from The American Heritage® Dictionary of the English Language, 4th Edition
- n. Any of numerous deified ancestral spirits of the Pueblo peoples, believed to reside in the pueblo for part of each year.
- n. A masked dancer believed to embody a particular spirit during a religious ceremony.
- n. A carved doll in the costume of a particular spirit, usually presented as a gift to a child.
from Wiktionary, Creative Commons Attribution/Share-Alike License
- n. A vaguely ancestral anthropomorphic spirit being, associated with clouds and rain or personifying the power in the sun, the earth, or corn (among other things).
- n. A wooden doll, as might be given to a child, which represents such a being.
- n. A masked dancer who represents such a being in a ceremonial dance or masked ceremony.
from The Century Dictionary and Cyclopedia
- n. Same as katcina.
from WordNet 3.0 Copyright 2006 by Princeton University. All rights reserved.
- n. a carved doll wearing the costume of a particular Pueblo spirit; usually presented to a child as a gift
- n. a deified spirit of the Pueblo people
- n. a masked dancer during a Pueblo religious ceremony who is thought to embody some particular spirit
The word kachina is a little confusing since it refers to the dolls, which have no power.
Phoenix's character chooses to live life in the Nevada desert as a hermit making Navajo kachina dolls that he believes have magical powers (a kachina is a spirit in western Pueblo cosmology and religious practices).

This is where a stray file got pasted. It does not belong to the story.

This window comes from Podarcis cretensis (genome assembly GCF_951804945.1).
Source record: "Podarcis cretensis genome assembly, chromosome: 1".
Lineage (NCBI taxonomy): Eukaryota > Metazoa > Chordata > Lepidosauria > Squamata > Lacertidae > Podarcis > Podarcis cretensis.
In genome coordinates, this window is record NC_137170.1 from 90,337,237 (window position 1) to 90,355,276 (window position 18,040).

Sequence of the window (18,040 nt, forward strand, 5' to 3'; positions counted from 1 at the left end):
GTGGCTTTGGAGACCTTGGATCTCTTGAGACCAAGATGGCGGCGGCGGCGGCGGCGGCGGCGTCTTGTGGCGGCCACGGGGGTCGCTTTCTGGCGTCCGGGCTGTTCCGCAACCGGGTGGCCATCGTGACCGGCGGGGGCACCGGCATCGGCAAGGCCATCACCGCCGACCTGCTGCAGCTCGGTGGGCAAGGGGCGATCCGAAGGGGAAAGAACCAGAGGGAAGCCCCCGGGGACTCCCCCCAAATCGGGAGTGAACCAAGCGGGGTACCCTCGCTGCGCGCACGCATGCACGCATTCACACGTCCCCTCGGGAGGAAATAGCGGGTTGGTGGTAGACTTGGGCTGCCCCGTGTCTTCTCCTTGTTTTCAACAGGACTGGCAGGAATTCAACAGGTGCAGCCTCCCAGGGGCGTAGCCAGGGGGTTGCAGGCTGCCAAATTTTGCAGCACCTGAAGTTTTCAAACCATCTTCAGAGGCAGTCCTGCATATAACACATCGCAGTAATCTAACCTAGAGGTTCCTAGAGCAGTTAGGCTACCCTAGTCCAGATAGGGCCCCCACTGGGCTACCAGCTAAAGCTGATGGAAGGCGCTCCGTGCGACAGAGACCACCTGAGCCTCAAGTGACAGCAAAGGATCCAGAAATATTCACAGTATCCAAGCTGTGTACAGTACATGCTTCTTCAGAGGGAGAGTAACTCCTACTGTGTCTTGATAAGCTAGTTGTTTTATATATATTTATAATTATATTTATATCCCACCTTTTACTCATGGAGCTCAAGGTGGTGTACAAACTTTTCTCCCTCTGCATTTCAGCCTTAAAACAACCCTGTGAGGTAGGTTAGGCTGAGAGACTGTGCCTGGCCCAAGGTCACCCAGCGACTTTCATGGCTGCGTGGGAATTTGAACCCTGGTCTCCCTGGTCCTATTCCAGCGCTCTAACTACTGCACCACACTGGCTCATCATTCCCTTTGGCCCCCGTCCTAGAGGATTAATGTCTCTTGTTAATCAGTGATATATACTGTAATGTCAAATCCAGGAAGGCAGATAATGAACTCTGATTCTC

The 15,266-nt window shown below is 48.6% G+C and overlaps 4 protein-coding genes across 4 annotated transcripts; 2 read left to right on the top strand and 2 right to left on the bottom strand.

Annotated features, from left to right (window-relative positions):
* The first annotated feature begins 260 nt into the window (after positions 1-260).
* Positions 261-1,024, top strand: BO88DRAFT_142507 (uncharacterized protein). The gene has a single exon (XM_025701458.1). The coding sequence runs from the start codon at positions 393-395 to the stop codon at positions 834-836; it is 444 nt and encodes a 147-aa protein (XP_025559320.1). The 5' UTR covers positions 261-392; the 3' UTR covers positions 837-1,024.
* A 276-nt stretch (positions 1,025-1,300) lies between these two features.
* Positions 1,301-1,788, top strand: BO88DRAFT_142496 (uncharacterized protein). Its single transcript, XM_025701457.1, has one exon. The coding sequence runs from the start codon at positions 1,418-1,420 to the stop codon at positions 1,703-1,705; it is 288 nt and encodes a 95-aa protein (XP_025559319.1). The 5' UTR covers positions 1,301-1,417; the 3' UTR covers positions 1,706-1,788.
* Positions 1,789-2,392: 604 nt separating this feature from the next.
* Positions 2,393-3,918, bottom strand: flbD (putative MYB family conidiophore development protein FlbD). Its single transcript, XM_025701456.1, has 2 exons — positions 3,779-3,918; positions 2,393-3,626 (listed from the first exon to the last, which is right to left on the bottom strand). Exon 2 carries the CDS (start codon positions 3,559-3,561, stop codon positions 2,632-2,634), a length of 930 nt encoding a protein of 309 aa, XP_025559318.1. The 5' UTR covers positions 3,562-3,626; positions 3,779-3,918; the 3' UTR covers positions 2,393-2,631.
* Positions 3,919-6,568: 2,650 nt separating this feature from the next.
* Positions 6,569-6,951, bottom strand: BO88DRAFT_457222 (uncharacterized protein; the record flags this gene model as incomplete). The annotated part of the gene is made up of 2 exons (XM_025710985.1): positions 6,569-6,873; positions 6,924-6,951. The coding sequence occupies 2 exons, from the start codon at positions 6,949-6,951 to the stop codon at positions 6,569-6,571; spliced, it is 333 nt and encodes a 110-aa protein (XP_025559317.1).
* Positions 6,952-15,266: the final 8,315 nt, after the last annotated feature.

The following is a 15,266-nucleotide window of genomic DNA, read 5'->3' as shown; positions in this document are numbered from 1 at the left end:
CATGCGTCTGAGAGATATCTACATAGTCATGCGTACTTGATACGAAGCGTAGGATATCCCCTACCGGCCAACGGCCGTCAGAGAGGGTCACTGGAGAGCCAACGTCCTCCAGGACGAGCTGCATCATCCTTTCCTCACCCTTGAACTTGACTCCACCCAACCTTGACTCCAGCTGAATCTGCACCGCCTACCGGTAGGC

"ka", part of the word kachina, the Hopi spirits, of which Masau'u was one.
In fact, the owner had requested a kachina tiger sculpture—something he had never done before.
The house contains the largest collection of Maloof furniture anywhere, as well as the Maloof's collection of pottery, rugs, blankets, art, toys, kachina dolls, masks and contemporary art.
My one inspirational object on my desk is probably my kachina doll.
The forms remind me of kachina dolls, the movement of a walking ape, of beings part human, part animal.
The primary Homolovi interpretive resources consists of archaeological sites including four major pueblos, numerous smaller structures, and site features ranging in size from one room pit houses or simple artifact scatters to a 1200 room pueblo, and panels of petroglyphs with depictions of kachina and clan symbols.
In his masterly reworking of this powerful myth, Hillerman creates a kachina for contemporary times -- a hermit who lives in a cave at the bottom of the Grand Canyon and dispenses diamonds ( '' the symbol of greed, '' according to one wary recipient) that can corrupt anyone who mistakes their cold glitter for true light.
I close with this kachina, who shows the adaptability of Zuni religion.